The R.V.:

State shirking duty to help gambling addicts

Richard N. Velotta

Richard N. Velotta

One of the things I didn’t report in the series of stories I wrote about the recent Nevada State Conference on Problem Gambling was that all of the speakers appeared on their own dime and received no honoraria for their presentations.

That included the co-director of the UCLA Gambling Studies Program, Timothy Fong, who appeared as an expert witness in Monsignor Kevin McAuliffe’s embezzlement case, and Paula Chung, the Reno woman who, with daughter Jacquie Dunlop, described her spiral into addiction and how it affected her family.

McAuliffe is the Catholic priest who took $650,000 from St. Elizabeth Ann Seton Church’s gift shop and votive candle funds to feed a gambling habit. He’s currently serving a 37-month term at La Tuna Prison in Anthony, Texas.

Chung’s and Dunlop’s gut-wrenching narrative of how Chung fed her last nickel into a slot machine and then tried to commit suicide with a dull knife brought many of the 75 clinicians and treatment specialists attending to tears.

You might say another presenter, Douglas Crawford, received a form of compensation. The disgraced former Las Vegas attorney, who ripped off his clients to the tune of more than $300,000, is hoping to get his license back this year so he can make enough money to make restitution to the victims from whom he stole. His sentence requires him to talk to the public about what he did.

The Nevada Council on Problem Gambling’s reason for not cutting expense checks to presenters isn’t that it’s cheap. The organization can’t afford it — it’s a nonprofit that operates on donations and memberships. A key public health program that members helped develop was cut when state lawmakers decided in 2011 to slash the amount of money the program receives from a quarterly fee on slot machines.

Problem gambling programs once received $2 from the fee levied on every slot in the state. Now, it gets $1.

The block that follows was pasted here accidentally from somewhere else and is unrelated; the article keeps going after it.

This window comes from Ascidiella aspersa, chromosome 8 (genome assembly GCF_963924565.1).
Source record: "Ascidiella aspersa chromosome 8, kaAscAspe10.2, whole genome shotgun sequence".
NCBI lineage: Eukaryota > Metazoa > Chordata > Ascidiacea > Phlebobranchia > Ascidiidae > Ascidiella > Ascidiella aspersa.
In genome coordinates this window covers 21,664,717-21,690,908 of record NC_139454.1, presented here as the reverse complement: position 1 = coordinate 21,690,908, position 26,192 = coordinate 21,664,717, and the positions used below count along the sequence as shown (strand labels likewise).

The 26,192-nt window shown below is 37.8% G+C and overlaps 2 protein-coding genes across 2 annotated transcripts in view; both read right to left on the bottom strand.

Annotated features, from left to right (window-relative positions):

The cut in funding comes at a time when compulsive gambling treatment advocates have completed a strategic plan for treating addicts. Bo Bernhard, executive director of UNLV’s International Gaming Institute, and Jeff Marotta, president of Portland, Ore.-based Problem Gambling Solutions (who paid his way to get here), explained that now that the plan is in place, there’s no way to implement it because of the lack of funding.

A key element of the plan is to treat the addictive behavior. An individual in treatment has the capability of working, making it possible to make restitution to victims.

Marotta and Carol O’Hare, executive director of the Nevada Council on Problem Gambling, said it was hard for them to comprehend how the state could make an investment in treatment strategies, then fail to fund it.

But then, there are a lot of things about compulsive gambling that the public doesn’t understand. A read-through of some of the comments left on my stories and on stories about McAuliffe’s case show the great divide in the public’s understanding of the subject.

Some suggest that gambling addiction isn’t a disease and that those who play too much should muster a little willpower and quit. Yet there are clinical studies about problem gamblers from the best medical minds of Harvard University that show that compulsive gambling is an addiction no different from alcohol, drug and tobacco addictions.

I have no way of climbing into the heads of addicts, but I’m sure their brains are wired differently than others. Some critics, though, are not convinced that addiction is an illness.

Some judges share the skepticism. U.S. District Court Judge James Mahan, who adjudicated the McAuliffe case, sent him to prison where he won’t be able to make any money to repay the church. Mahan asked Fong if there was anything — a blood test, a brain scan, something — to prove that he was a victim of addiction and not just a thief.